The second important difference between then and now is the form of government. Dictatorships, as Christians experienced in the Roman Empire, was the rule of thumb back then. Rome had a Republic but only some people were represented and as it turned more empirish, it lost its republican form of government. Christians who lived in European empires lived on the other side of the empire than those from around the world who were subject to “Christian” rule. And as time went on, different forms and levels of democracy rose up in Europe and in America. Big difference between a dictatorship and a democracy. One puts the people ruled over in a passive role, the other puts the people in an active role in terms for interacting with the gov’t. And realize that democracy, which means the people rule, is not reduced to just voting every x number of years. Protests and civil disobedience, as what took place during the 60s, are as much a part of democracy as voting.

    There are other differences such as environmental problems that must be addressed regardless of our government’s position. But the other key difference is the development of WMDs. War involving just enough nuclear weapons, for example, could make the human race nearly extinct.

    Like

  78. Jeff,
    It isn’t a contradiction at all. The emphasis on personal morality to the exclusion of social justice focuses the believer on their own acts of righteousness and sins while causing a blind spot in society and cultural sins in which they are either committing through society or are complicit through silence. The latter occurs when one is so focused on keeping their own nose clean that they can see how others are being oppressed or neglected by society.

    The OT prophets preached against both neglecting the vulnerable an oppress and oppressing others.

    Like

  79. Bob,
    History doesn’t provide enough documentation for you from the ethnic cleansing of the America’s indigenous people to slavery to Jim Crow and the use of prison labor to the exploitation of foreign labor to labor wars to the development of colonies to the use of proxy rules and the number of foreign interventions done for business interests?

    Like

  80. D.G.,
    But when we put losing one’s life in terms of personal morality issues only, it does become selfish because while we cleanse ourselves of personal sins, we give ourselves license to sin anonymously in groups. Without social justice issues, we are constantly self-focused. Again, it goes to what Francis Schaeffer warned against, that we seek personal peace and prosperity. The keeping our own noses clean while not loving our neighbor who suffers oppression or neglect is a form of that seeking personal peace.

    Like

  81. Erik,
    When describing other groups, try not to oversimplify their positions. I am not a fan of liberals because I am a leftist, but I would never sum up the liberal position as you did.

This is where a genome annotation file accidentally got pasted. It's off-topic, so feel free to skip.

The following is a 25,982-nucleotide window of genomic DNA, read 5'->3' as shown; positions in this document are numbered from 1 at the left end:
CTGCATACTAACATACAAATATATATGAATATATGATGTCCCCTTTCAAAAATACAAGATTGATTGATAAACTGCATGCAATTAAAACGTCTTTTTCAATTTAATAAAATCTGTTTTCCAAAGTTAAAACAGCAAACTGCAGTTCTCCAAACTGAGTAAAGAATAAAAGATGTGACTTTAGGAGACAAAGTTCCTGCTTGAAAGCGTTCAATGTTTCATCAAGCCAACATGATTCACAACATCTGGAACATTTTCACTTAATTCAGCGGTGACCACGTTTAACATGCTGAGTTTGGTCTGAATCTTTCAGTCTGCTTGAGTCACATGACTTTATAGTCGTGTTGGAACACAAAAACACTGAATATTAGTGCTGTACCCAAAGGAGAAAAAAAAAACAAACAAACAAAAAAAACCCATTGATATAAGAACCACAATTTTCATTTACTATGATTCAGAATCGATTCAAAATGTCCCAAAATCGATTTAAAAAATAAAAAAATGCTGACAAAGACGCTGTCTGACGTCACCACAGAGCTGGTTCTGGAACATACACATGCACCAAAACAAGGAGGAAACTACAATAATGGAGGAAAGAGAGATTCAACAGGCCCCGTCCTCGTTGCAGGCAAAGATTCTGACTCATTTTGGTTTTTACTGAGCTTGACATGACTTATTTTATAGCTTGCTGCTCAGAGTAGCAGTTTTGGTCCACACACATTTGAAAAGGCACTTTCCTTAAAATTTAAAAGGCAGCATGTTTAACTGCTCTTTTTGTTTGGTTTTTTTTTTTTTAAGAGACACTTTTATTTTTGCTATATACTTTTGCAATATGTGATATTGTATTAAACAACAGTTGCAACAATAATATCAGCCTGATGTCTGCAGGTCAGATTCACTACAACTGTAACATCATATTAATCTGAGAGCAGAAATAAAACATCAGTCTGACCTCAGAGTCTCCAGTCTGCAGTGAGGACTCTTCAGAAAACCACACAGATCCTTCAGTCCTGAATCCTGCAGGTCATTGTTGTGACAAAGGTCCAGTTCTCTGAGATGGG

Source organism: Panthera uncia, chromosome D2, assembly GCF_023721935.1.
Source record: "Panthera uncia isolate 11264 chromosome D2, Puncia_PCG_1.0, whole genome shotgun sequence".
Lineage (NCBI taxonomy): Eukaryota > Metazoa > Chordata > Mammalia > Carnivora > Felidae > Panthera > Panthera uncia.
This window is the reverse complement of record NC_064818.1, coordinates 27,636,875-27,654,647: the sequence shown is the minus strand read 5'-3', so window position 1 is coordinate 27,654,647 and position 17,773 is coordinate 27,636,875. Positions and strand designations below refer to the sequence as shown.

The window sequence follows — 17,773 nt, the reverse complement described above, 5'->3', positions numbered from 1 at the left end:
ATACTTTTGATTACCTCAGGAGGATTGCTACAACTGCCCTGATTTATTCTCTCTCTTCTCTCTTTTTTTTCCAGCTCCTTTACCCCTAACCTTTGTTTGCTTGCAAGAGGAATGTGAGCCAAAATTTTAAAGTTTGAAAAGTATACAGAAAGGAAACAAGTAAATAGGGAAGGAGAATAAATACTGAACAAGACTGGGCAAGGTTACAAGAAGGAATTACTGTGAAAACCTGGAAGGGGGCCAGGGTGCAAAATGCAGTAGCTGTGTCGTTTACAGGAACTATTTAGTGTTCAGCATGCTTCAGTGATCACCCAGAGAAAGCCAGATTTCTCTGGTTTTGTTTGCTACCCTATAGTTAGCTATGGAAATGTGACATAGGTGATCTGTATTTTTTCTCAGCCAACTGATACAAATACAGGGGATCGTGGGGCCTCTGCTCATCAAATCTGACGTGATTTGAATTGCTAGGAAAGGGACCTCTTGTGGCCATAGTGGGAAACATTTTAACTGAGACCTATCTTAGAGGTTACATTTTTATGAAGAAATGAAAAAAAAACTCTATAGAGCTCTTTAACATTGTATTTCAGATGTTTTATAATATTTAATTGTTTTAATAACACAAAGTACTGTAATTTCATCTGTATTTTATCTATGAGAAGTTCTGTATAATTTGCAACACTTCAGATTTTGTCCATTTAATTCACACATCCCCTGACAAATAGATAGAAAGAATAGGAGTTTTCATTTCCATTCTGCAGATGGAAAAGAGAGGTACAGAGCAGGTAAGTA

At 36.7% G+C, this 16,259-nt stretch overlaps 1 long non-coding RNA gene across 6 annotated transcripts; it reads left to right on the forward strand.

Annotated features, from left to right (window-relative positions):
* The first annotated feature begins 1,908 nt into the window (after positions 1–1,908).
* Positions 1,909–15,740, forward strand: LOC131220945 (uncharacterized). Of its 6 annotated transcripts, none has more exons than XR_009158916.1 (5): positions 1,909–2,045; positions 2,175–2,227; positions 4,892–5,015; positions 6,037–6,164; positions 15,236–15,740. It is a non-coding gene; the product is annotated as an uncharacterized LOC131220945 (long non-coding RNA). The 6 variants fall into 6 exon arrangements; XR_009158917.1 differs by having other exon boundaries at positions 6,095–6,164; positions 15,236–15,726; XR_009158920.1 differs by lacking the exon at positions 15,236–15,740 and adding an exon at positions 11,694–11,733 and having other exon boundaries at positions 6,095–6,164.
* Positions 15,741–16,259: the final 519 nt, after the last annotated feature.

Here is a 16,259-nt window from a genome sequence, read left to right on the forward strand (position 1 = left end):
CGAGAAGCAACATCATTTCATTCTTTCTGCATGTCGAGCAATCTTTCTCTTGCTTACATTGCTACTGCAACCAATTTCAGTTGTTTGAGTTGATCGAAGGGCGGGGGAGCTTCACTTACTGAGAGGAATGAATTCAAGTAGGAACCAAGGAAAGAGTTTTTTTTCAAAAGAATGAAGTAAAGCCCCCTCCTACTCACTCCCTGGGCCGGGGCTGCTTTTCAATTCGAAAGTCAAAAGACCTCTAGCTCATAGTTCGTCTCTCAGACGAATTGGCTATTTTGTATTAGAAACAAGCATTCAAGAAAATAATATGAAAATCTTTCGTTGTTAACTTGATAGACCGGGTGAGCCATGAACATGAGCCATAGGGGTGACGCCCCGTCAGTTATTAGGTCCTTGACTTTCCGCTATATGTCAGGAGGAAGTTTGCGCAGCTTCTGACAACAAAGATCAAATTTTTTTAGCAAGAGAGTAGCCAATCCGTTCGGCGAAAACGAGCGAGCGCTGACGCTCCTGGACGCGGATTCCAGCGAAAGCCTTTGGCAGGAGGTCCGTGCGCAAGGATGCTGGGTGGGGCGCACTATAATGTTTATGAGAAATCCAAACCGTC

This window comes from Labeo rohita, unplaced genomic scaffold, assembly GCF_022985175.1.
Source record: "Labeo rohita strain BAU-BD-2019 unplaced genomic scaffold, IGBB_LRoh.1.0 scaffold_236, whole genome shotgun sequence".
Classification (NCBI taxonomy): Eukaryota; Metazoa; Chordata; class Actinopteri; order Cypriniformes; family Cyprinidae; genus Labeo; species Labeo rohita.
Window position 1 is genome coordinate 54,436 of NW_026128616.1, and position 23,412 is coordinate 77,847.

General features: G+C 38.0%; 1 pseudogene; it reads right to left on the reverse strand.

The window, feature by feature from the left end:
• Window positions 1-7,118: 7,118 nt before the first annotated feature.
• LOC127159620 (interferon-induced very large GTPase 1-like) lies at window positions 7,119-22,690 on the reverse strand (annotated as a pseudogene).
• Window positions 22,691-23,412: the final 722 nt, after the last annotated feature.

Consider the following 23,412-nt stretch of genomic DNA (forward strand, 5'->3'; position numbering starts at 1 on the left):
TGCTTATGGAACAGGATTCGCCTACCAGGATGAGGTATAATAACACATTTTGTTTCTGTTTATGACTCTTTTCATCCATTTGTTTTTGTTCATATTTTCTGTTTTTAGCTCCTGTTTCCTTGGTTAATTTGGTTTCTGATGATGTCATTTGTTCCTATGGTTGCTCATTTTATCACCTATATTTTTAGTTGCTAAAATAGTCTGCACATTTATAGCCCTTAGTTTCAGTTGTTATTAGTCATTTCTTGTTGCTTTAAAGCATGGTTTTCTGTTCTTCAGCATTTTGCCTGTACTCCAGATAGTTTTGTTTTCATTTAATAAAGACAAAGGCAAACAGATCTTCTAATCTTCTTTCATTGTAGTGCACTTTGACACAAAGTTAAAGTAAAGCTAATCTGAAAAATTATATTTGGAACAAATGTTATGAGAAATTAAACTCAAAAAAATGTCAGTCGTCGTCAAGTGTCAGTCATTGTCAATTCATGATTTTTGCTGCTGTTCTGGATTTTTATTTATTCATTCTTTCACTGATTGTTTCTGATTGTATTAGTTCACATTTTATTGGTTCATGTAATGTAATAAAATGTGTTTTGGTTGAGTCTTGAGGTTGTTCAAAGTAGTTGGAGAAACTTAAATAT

Like

  82. John,
    Though we haven’t taken anyone in, we do give and when personal schedule is free, I plan to volunteer. But such is not enough. Why? It is what Martin Luther King Jr said in his speech against the Vietnam War. He said that it is not enough to toss some coins to the poor, one must ask about the system that puts so many in need.

    BTW, when you appear before God’s judgment seat, are you really going to say that you didn’t do this or that because I didn’t? Is what I do the issue or what God commands us to do?

    Like

  83. Curt,

    Thanks for the summary of the differences in context from then and now- that was helpful to know what has been argued in past posts. I am starting to get more convinced again that there may be a place for protest and civil disobedience. That did take place in the middle of the Reformation and the Reformers, with the magistrates, quickly snuffed it out. And how they did it does not get talked about enough, in my opinion. Things can get out of control easily and the Reformers always sided with suppressing anarchy and social chaos by force. Zwingli is known to have killed an Anabaptist he used to have bible study with by baptizing him and holding him under the water until he drowned.
    The whole issue is a complex one and out of my pay grade. As Erik reminds me, I am just a recovering addict so I should just shut up and listen to the magistrates. Ellul took an interesting stance on social issues. He argued for an anarchist pacifist position. Again, out of my pay grade.

    Curt says: BTW, when you appear before God’s judgment seat, are you really going to say that you didn’t do this or that because I didn’t? Is what I do the issue or what God commands us to do?

    John Y: I am not sure what you are getting at with that comment or why you asked me that. What was it that I said that prompted the question? I don’t think the issue is what you or I do, I think the issue is what Jesus got done in his life, death, resurrection and ascension. My only hope in regards to the last judgment is the work of Christ. I don’t believe in a second judgment by works, or a total life lived, like many are teaching these days. I think that is a false Gospel. As I have stated in other comments that does not give me license to disregard God’s Law. We have been arguing those types of issues at oldlife for the past 4 years. And there still is a lot of disagreement over them.

    Like

  84. Jeff,